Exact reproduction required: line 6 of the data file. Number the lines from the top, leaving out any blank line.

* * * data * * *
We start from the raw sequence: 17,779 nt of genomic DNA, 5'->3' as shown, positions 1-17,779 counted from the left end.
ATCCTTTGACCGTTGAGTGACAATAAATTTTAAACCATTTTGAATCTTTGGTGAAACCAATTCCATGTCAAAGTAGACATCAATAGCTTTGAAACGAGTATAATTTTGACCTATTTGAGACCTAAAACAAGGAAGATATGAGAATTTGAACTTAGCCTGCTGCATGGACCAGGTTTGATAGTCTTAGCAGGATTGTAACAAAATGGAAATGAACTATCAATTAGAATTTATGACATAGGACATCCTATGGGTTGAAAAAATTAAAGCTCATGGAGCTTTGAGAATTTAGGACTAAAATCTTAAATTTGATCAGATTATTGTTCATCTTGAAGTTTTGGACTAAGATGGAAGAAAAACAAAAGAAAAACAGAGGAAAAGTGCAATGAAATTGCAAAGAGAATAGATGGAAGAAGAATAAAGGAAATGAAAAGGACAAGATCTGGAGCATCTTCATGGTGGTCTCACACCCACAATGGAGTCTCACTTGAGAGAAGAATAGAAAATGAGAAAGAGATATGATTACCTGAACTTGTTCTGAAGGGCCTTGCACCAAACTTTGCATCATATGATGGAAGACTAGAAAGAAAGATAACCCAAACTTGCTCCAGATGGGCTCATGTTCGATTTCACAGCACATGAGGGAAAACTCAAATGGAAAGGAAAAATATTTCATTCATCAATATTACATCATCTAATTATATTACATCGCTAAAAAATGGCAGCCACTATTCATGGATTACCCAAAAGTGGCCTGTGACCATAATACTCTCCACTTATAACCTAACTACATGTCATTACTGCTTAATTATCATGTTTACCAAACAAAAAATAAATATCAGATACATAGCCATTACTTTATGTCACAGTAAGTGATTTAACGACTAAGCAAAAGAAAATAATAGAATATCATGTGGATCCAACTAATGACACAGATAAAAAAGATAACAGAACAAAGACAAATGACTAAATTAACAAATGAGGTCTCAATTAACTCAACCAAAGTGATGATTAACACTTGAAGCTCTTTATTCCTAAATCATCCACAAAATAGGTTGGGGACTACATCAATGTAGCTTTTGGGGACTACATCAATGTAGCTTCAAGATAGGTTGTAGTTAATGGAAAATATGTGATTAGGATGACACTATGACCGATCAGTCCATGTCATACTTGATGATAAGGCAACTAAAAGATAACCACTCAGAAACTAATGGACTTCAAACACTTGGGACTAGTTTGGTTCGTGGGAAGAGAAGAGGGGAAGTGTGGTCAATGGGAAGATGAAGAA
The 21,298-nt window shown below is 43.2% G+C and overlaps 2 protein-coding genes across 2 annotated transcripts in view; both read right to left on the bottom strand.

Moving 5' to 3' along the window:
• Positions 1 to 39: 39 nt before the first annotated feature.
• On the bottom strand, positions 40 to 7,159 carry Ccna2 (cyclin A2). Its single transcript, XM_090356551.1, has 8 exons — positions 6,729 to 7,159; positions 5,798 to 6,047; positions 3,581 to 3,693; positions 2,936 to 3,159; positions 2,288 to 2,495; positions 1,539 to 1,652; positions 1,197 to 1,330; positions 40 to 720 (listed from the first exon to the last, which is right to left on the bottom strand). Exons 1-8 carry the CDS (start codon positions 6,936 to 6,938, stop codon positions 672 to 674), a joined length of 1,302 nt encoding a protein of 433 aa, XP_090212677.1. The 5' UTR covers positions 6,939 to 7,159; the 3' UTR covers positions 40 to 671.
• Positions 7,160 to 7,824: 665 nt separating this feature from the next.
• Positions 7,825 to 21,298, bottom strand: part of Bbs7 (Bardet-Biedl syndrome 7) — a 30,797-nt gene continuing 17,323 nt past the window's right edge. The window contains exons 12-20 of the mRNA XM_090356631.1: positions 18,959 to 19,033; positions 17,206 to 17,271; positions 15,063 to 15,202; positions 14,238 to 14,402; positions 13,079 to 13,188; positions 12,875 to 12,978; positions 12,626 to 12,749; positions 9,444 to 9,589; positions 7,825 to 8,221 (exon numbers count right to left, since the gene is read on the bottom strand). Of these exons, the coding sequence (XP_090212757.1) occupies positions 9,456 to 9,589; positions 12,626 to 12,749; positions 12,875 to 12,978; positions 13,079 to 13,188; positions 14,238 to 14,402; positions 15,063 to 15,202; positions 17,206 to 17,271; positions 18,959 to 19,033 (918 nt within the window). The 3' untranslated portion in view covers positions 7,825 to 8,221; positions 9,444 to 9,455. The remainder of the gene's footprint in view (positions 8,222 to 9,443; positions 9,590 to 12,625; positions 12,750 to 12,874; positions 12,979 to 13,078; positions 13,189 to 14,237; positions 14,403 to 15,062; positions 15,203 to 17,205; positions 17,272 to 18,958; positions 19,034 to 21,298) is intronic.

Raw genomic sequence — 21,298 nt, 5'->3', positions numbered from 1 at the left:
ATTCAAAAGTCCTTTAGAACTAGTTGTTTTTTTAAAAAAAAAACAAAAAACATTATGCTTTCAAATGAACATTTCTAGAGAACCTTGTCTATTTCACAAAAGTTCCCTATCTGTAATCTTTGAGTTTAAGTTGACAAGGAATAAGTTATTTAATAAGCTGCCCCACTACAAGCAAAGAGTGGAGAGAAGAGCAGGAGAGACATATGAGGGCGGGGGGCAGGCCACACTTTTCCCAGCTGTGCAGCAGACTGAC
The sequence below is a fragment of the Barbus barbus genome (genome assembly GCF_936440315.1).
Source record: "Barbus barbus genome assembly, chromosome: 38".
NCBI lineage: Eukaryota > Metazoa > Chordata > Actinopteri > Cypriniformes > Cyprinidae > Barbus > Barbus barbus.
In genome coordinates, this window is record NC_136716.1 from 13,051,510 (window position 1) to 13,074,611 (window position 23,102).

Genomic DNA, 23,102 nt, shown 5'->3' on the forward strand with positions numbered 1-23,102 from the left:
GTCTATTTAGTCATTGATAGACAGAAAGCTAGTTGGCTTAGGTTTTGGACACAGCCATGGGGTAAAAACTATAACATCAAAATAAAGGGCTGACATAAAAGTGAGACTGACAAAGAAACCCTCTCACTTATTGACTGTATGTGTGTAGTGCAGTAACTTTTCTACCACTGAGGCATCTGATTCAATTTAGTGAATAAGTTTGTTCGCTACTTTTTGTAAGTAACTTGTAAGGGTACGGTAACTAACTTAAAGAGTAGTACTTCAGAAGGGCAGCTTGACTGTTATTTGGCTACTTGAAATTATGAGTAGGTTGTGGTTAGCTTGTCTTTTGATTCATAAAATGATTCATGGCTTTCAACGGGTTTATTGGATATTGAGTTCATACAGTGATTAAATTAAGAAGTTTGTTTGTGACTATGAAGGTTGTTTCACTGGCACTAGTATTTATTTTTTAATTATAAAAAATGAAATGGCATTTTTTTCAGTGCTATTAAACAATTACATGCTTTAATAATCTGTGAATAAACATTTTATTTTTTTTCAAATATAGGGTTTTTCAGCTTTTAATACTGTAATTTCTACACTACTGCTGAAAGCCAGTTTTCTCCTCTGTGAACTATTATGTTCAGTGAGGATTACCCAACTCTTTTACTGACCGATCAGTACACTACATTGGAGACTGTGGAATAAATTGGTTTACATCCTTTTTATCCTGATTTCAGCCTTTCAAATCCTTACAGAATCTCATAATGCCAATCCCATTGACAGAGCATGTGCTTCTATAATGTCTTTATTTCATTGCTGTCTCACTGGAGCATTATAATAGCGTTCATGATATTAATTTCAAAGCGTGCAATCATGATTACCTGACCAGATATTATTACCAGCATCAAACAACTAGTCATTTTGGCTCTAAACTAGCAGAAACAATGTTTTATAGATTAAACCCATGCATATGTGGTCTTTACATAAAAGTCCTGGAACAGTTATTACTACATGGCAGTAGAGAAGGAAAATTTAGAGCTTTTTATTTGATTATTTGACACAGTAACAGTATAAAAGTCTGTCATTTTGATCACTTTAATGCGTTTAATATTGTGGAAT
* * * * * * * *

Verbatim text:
• On the bottom strand, positions 40 to 7,159 carry Ccna2 (cyclin A2). Its single transcript, XM_090356551.1, has 8 exons — positions 6,729 to 7,159; positions 5,798 to 6,047; positions 3,581 to 3,693; positions 2,936 to 3,159; positions 2,288 to 2,495; positions 1,539 to 1,652; positions 1,197 to 1,330; positions 40 to 720 (listed from the first exon to the last, which is right to left on the bottom strand). Exons 1-8 carry the CDS (start codon positions 6,936 to 6,938, stop codon positions 672 to 674), a joined length of 1,302 nt encoding a protein of 433 aa, XP_090212677.1. The 5' UTR covers positions 6,939 to 7,159; the 3' UTR covers positions 40 to 671.